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I was recently watching a video on the classes of P and NP, in which it was claimed that there have been 'several' problems that were presumed to be in the class of NP, which have since been shown to be in the class of P. Unfortunately, no examples of such problems were given. Could anyone verify this statement by providing an example of such a problem?

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    $\begingroup$ Every problem in P is also in NP. One correct version of your question is: What are some problems in P which we used to think were not in P? Another is: What are some problems in P which we used to think were NP-complete? $\endgroup$ Jan 24 '18 at 13:31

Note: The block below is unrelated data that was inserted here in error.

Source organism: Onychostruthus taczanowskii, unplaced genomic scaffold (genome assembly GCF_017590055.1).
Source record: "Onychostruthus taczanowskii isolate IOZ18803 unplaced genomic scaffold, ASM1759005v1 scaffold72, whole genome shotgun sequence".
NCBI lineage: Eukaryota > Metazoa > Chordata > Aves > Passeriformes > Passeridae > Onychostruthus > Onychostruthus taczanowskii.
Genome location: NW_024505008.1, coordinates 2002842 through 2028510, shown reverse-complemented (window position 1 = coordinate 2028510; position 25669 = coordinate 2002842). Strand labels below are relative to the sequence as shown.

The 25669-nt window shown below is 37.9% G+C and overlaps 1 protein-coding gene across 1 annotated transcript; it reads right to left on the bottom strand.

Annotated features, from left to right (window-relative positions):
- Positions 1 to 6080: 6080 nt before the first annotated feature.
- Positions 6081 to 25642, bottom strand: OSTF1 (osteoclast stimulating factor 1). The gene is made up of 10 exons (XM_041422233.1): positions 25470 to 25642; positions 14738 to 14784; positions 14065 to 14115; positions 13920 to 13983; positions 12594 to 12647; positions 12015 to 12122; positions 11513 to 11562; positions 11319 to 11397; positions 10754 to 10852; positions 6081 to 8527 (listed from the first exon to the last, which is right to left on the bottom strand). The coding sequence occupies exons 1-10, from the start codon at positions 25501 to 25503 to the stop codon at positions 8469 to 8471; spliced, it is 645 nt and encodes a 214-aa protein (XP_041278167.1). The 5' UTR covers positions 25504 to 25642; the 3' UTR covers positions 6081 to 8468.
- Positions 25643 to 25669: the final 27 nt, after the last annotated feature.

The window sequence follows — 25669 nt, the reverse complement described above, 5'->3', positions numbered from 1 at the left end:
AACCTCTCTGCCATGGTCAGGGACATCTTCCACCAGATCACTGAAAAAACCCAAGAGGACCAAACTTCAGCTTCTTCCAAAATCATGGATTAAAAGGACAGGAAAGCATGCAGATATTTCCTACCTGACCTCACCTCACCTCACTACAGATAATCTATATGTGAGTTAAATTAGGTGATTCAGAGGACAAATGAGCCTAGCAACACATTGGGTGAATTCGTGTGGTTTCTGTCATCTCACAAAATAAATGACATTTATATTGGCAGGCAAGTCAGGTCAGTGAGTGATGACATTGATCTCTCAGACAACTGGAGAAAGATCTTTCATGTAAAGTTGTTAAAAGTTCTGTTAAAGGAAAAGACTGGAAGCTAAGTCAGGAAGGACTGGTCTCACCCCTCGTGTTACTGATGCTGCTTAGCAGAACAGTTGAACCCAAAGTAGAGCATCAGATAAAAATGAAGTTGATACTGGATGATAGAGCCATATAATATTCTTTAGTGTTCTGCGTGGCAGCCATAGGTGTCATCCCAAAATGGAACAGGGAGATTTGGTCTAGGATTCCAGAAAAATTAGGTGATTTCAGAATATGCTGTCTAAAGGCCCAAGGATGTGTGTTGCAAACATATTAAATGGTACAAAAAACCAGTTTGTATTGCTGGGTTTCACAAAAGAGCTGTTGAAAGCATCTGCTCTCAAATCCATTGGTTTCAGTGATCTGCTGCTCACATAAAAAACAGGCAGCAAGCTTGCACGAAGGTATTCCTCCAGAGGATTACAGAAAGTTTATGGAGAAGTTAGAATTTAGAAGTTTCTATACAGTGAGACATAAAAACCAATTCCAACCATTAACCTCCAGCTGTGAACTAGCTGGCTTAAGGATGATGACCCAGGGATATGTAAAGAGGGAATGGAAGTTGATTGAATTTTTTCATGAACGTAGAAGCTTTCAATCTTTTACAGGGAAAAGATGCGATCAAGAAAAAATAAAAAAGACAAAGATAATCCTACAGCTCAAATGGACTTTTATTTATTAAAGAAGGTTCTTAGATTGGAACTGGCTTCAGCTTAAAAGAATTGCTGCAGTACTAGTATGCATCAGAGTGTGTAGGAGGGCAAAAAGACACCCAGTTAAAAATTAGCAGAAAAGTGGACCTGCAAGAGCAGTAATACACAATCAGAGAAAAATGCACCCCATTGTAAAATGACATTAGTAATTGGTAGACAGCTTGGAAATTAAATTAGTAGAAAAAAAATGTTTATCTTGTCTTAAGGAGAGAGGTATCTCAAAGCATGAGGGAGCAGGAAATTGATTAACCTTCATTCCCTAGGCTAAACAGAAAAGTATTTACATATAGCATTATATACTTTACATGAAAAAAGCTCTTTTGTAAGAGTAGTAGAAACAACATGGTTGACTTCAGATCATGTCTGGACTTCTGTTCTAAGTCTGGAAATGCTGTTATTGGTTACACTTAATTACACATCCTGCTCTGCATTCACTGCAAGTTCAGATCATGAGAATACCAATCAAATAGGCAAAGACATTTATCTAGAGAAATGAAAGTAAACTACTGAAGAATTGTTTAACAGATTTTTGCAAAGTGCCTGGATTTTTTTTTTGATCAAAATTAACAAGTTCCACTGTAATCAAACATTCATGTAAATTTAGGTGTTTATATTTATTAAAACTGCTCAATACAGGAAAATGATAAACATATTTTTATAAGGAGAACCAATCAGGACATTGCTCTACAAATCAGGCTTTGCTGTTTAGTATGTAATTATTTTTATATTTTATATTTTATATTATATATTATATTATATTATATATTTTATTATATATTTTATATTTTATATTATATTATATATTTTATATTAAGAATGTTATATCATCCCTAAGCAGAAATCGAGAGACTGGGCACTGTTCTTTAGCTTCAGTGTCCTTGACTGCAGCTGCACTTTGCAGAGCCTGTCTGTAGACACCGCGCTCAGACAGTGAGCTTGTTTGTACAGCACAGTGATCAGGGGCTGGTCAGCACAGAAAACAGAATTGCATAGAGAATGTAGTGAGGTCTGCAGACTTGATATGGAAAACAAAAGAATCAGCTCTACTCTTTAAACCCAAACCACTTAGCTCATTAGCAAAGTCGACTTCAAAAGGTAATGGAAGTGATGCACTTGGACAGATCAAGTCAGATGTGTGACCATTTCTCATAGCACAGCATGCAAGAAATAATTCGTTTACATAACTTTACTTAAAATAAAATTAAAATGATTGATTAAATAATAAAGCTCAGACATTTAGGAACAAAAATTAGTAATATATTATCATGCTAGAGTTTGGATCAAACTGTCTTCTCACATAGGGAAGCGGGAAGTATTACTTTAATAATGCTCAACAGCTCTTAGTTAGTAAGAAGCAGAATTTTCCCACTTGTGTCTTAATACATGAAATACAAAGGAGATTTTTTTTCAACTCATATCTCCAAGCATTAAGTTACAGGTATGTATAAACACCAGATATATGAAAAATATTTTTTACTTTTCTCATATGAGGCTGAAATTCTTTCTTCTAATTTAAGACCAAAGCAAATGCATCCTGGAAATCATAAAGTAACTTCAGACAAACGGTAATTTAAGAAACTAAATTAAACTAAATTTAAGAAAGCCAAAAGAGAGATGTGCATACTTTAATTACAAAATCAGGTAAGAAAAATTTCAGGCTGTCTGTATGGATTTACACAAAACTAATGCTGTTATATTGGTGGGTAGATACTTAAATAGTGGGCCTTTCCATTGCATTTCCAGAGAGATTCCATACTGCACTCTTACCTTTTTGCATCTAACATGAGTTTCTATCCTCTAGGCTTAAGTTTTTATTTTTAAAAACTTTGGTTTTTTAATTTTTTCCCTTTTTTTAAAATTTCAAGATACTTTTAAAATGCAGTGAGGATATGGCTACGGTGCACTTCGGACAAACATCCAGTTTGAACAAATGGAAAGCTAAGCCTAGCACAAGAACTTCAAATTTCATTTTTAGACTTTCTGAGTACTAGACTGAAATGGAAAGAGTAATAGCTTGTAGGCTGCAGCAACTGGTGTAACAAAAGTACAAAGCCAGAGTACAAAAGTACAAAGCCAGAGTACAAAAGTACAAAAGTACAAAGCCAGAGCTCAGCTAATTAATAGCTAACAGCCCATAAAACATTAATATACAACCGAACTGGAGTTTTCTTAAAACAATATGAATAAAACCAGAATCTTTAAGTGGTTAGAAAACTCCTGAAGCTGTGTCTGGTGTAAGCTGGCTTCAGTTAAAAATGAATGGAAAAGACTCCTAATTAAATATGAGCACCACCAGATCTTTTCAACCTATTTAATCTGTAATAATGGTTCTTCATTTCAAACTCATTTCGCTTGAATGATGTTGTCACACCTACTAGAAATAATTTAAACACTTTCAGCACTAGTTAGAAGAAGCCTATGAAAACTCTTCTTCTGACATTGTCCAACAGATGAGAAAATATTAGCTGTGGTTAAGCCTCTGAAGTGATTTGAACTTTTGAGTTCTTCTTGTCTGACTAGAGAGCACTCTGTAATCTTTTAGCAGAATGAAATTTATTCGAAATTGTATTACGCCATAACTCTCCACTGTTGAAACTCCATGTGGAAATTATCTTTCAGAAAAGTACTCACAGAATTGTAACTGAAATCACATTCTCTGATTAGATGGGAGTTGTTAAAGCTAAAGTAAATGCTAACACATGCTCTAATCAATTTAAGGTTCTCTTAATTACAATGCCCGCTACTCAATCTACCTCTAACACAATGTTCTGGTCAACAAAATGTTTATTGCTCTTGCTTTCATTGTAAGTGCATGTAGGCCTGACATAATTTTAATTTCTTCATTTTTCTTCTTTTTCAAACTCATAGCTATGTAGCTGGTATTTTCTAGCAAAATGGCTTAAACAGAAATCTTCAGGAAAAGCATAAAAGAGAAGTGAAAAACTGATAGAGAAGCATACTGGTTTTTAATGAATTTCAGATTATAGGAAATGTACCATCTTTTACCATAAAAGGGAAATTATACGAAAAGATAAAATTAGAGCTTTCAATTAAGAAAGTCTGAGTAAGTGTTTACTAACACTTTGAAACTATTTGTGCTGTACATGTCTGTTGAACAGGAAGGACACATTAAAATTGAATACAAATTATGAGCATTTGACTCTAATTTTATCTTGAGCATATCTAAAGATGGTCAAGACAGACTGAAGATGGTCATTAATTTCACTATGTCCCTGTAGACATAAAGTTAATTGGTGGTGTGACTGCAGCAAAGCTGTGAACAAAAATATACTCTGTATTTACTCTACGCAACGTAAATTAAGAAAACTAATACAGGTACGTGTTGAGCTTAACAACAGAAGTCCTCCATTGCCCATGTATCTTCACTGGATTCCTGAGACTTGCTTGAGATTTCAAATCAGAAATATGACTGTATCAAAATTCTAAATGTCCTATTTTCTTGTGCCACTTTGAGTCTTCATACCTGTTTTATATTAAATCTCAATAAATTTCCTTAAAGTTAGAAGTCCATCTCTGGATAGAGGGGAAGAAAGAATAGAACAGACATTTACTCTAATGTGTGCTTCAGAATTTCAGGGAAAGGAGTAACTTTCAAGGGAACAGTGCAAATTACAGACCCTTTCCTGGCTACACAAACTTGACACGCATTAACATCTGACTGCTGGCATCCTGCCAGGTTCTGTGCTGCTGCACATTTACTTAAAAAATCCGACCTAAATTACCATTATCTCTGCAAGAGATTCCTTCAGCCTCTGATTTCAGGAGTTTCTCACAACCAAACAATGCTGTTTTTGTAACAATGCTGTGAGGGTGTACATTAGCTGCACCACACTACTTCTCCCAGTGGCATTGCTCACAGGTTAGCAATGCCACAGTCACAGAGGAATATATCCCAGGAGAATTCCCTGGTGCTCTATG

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Consider the following problem $A$: given $n$, is $n$ a composite integer (i.e., not a prime)?

It is easy to prove that $A$ is in NP: any nontrivial divisor acts as a certificate.

Proving that $A$ is also in P is much harder, and it is equivalent to proving that its complement, i.e. primality, is in P as well. Still, this has now been proved.

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